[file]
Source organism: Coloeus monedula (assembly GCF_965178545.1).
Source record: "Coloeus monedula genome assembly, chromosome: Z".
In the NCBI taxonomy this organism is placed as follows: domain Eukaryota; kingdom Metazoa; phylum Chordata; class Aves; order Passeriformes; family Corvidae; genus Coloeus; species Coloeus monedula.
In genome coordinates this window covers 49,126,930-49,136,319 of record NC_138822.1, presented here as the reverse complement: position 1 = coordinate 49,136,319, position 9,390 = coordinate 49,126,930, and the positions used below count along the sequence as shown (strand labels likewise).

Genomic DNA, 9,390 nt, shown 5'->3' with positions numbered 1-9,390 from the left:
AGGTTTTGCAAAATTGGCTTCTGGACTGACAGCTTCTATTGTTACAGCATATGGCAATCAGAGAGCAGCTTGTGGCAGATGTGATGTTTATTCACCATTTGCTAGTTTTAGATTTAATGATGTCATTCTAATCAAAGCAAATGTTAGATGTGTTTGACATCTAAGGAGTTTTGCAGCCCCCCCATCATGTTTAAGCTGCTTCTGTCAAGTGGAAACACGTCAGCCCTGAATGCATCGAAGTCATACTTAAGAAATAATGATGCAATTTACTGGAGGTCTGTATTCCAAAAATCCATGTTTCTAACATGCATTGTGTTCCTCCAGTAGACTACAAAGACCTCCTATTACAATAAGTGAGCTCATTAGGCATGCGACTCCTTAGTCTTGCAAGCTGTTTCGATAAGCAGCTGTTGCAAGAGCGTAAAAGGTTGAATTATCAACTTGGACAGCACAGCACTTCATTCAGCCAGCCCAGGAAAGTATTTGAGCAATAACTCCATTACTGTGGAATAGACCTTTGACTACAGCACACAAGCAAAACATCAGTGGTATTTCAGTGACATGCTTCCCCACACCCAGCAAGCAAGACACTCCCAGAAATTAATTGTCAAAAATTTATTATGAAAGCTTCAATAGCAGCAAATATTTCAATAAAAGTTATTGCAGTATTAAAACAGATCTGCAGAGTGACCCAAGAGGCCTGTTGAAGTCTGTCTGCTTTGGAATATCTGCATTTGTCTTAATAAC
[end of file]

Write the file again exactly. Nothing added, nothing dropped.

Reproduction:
Source organism: Coloeus monedula (assembly GCF_965178545.1).
Source record: "Coloeus monedula genome assembly, chromosome: Z".
In the NCBI taxonomy this organism is placed as follows: domain Eukaryota; kingdom Metazoa; phylum Chordata; class Aves; order Passeriformes; family Corvidae; genus Coloeus; species Coloeus monedula.
In genome coordinates this window covers 49,126,930-49,136,319 of record NC_138822.1, presented here as the reverse complement: position 1 = coordinate 49,136,319, position 9,390 = coordinate 49,126,930, and the positions used below count along the sequence as shown (strand labels likewise).

Genomic DNA, 9,390 nt, shown 5'->3' with positions numbered 1-9,390 from the left:
AGGTTTTGCAAAATTGGCTTCTGGACTGACAGCTTCTATTGTTACAGCATATGGCAATCAGAGAGCAGCTTGTGGCAGATGTGATGTTTATTCACCATTTGCTAGTTTTAGATTTAATGATGTCATTCTAATCAAAGCAAATGTTAGATGTGTTTGACATCTAAGGAGTTTTGCAGCCCCCCCATCATGTTTAAGCTGCTTCTGTCAAGTGGAAACACGTCAGCCCTGAATGCATCGAAGTCATACTTAAGAAATAATGATGCAATTTACTGGAGGTCTGTATTCCAAAAATCCATGTTTCTAACATGCATTGTGTTCCTCCAGTAGACTACAAAGACCTCCTATTACAATAAGTGAGCTCATTAGGCATGCGACTCCTTAGTCTTGCAAGCTGTTTCGATAAGCAGCTGTTGCAAGAGCGTAAAAGGTTGAATTATCAACTTGGACAGCACAGCACTTCATTCAGCCAGCCCAGGAAAGTATTTGAGCAATAACTCCATTACTGTGGAATAGACCTTTGACTACAGCACACAAGCAAAACATCAGTGGTATTTCAGTGACATGCTTCCCCACACCCAGCAAGCAAGACACTCCCAGAAATTAATTGTCAAAAATTTATTATGAAAGCTTCAATAGCAGCAAATATTTCAATAAAAGTTATTGCAGTATTAAAACAGATCTGCAGAGTGACCCAAGAGGCCTGTTGAAGTCTGTCTGCTTTGGAATATCTGCATTTGTCTTAATAAC